Molly took a nursing job at Mungeranie Station in 1944 where she met ‘Mac’ Clark who worked at the station as a ringer, and they became married.

In 1955, they were asked to manage Andado Station and built a new homestead 18kms west of the old H.S.

In 1978 Mac Clark suffered a heart attack whilst flying in an aeroplane and was forced into an emergency landing, while suffering no injuries in the crash he passed away the following week. The Mac Clark Acacia Reserve protects a grove of Waddy Trees (acacia Peuce) in his memory.

Molly sold the station in 1984 after the Federal Governments insistence on eradicating Brucellosis and TB on all cattle in the north, forcing her stock to be destroyed.

In 1986 Molly moved back to the old homestead and now it remains as a tourist destination.

SERVICES AT OLD ANDADO: Camping is available with showers and toilets.

Rooms are also available – please phone first on: (08) 8956 0812.

Mac Clark Acacia Peuce Conservation Reserve

Acacia Peuce (Waddy Tree) is a tall (sometimes up to 17 metres high), very hard wood, extremely long lived tree, some could be over 500 years old.

Peuce is a Greek word for ‘Pine’.

Their Locations are restricted to three widely separated areas: At Andado, the other two locations are near Birdsville and Boulia in QLD.

The timber was used for mile posts by surveyor Augustus Poeppel in 1880 when he surveyed the borders of South Australia, Queensland and the Northern Territory in the Simpson Desert, hence being named ‘Poeppel Corner’.

Mac Clark Acacia Peuce Conservation Reserve is named in memory of the late Mac Clarke (see Old Andado for more information)


Andado Station

Andado is a cattle station, approximately 10,850km2, it is the largest privately owned station in Australia.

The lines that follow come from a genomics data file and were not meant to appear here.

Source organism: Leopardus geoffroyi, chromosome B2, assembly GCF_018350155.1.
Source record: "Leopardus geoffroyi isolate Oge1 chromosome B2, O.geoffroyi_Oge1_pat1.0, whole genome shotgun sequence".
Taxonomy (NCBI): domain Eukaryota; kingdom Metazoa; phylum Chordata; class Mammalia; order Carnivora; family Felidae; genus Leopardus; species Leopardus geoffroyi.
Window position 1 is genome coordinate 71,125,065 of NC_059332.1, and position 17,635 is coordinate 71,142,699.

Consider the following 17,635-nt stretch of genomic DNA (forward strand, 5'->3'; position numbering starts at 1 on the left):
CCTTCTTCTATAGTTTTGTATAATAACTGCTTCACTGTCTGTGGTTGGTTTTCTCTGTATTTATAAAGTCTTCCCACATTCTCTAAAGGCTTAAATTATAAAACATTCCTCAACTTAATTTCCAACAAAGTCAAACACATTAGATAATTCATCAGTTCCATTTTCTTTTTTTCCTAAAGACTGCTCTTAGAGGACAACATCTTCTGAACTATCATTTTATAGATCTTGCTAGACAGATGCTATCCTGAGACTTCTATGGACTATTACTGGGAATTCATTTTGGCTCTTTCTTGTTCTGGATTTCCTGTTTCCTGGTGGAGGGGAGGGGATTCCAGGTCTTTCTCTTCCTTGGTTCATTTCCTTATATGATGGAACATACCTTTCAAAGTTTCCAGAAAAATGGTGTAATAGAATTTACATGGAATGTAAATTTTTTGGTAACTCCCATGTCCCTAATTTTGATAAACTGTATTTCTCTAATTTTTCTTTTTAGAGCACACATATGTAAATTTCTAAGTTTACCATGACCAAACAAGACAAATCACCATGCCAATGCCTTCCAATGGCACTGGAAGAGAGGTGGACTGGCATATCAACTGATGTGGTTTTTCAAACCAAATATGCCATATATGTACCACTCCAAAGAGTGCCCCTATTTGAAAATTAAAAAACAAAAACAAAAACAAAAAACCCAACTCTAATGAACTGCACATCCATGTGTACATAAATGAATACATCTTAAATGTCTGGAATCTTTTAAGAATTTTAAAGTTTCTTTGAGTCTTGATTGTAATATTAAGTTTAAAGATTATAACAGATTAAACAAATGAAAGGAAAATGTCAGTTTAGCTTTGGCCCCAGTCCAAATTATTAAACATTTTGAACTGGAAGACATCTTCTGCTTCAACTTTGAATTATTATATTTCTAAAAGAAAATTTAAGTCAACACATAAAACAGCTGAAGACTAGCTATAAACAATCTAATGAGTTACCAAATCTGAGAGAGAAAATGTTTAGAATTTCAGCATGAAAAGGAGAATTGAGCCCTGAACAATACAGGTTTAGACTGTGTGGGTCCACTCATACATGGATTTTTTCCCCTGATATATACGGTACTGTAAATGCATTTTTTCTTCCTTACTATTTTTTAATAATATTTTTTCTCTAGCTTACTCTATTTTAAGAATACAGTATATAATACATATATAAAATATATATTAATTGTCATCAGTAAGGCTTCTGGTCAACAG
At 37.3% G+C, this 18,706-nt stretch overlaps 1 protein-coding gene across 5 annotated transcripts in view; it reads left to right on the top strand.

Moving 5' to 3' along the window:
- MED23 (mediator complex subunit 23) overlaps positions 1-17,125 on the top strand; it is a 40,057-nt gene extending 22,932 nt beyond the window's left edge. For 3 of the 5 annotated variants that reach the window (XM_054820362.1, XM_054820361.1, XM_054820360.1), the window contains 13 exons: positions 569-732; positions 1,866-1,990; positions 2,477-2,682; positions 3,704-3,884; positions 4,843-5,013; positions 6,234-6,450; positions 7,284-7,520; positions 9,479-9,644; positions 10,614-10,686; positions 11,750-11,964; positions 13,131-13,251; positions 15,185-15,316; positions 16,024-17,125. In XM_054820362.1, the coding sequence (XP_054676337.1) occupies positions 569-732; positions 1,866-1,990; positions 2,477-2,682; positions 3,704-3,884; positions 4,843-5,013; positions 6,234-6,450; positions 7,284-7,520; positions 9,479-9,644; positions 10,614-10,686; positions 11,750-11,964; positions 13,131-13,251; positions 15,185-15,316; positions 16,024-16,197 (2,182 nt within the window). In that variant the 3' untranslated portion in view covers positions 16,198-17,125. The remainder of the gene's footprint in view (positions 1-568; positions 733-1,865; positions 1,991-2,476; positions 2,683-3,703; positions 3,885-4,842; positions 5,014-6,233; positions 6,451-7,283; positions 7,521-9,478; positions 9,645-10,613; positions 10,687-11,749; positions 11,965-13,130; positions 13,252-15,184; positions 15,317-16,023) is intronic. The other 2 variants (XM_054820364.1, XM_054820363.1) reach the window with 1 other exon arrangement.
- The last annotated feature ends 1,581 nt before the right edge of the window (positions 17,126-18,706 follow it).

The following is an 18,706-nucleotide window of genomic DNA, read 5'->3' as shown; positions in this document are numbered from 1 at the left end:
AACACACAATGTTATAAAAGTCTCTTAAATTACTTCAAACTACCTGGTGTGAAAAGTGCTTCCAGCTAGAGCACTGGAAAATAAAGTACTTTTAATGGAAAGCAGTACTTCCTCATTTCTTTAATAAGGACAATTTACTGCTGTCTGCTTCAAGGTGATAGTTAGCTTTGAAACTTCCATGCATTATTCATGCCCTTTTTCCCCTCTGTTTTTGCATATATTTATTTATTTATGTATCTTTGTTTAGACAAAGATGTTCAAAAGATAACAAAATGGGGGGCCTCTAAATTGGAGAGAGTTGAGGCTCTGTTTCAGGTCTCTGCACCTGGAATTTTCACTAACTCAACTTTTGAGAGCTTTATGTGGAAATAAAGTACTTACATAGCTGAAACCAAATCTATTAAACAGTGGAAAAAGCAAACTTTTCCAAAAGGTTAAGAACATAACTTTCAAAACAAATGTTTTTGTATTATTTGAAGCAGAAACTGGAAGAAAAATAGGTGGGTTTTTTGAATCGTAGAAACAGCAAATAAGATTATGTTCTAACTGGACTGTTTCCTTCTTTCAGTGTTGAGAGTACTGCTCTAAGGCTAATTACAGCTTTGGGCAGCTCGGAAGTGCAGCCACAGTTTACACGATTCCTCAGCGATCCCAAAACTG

Lambert Centre

The Lambert Centre is the Geographical Centre of Australia; named after Dr. Bruce Phillip Lambert, it is accessible by 4WD only.

The Lambert Centre turn off is just 22 km from Finke, on the Kulgera Rd; the slow, sandy and winding track of 12 km will take about 30 min each way.

It is the centre of gravity of mainland Australia and is described, “if placed it on a pin, it would balance”. There is an Australian flag on a pole that resembles parliament house along with a visitor’s book.

Camping is allowed, please keep this area clean, and take your rubbish with you. There is a long drop toilet, look after it as no-one maintains it.


Finke (Aputula)

Established in 1929.
Visitors to Finke will see a few reminders of its railway heritage of when the ‘Ghan’ used to run through. The standard gauge line was introduced in 1980 and laid in new location 130 km west, free from flood-prone areas. After the closure of the old line all the workers and their families left Finke.

It is now an Aboriginal community called Aputula. The Lower Aranda people and their descendants live in Finke and have taken over the responsibilities of the small town.

No alcohol may be bought into the town or within its boundaries. Finke is an alcohol restricted area.

SERVICES AT FINKE: There are limited services and facilities available here for travellers. The general store with fuel has limited hours and is not open weekends or public holidays.

Finke River

The was named by John McDouall Stuart in 1860 after his friend ‘William Finke Esq.’ of Adelaide.

The river is claimed to be the worlds oldest because it has been running in its present course for longer than any other river. In the past the Finke ran continuously; now it only flows once a year and then not to its full length. The largest recorded flow was in 1974 when the Finke ran for 9 months.


Birdsville originated as a depot for surveyors working in the Simpson Desert.

E.A.Burt was the first to open a store there and it was locally known as Burtsville. E.A.Burt objected to the name which was then subsequently changed to Birdsville.

Robert Frew owned the first Hotel, by the 1890’s the town had 3 Hotels, 3 General Stores, 2 Blacksmith Shops, a school and a population of approximately 270 people. The town is renowned for the Birdsville Races that are held on the first full weekend in September, you can find Dirty Pierre there and with his famous T-shirts and other comical merchandise the races raise funds for the Royal Flying Doctor Service and other charities. The last remaining pub is the ‘Birdsville Hotel’.

SERVICES AT BIRDSVILLE: Most services are available;